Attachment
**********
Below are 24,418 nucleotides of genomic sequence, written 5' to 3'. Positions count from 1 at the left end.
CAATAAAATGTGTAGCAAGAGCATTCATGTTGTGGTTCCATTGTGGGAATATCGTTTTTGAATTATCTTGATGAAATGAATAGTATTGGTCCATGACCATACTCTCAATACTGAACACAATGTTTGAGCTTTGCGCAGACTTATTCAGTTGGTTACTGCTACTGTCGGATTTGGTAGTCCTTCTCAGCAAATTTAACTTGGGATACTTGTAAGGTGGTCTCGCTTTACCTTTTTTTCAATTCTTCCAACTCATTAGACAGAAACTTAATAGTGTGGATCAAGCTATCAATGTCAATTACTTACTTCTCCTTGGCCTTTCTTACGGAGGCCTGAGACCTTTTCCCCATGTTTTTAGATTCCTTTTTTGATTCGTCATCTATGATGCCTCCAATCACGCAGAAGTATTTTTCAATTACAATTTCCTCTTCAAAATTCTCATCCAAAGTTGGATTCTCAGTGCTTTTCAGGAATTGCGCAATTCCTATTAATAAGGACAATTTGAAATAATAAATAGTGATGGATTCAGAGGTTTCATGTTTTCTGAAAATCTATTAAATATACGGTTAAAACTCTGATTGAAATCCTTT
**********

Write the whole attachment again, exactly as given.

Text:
Below are 24,418 nucleotides of genomic sequence, written 5' to 3'. Positions count from 1 at the left end.
CAATAAAATGTGTAGCAAGAGCATTCATGTTGTGGTTCCATTGTGGGAATATCGTTTTTGAATTATCTTGATGAAATGAATAGTATTGGTCCATGACCATACTCTCAATACTGAACACAATGTTTGAGCTTTGCGCAGACTTATTCAGTTGGTTACTGCTACTGTCGGATTTGGTAGTCCTTCTCAGCAAATTTAACTTGGGATACTTGTAAGGTGGTCTCGCTTTACCTTTTTTTCAATTCTTCCAACTCATTAGACAGAAACTTAATAGTGTGGATCAAGCTATCAATGTCAATTACTTACTTCTCCTTGGCCTTTCTTACGGAGGCCTGAGACCTTTTCCCCATGTTTTTAGATTCCTTTTTTGATTCGTCATCTATGATGCCTCCAATCACGCAGAAGTATTTTTCAATTACAATTTCCTCTTCAAAATTCTCATCCAAAGTTGGATTCTCAGTGCTTTTCAGGAATTGCGCAATTCCTATTAATAAGGACAATTTGAAATAATAAATAGTGATGGATTCAGAGGTTTCATGTTTTCTGAAAATCTATTAAATATACGGTTAAAACTCTGATTGAAATCCTTT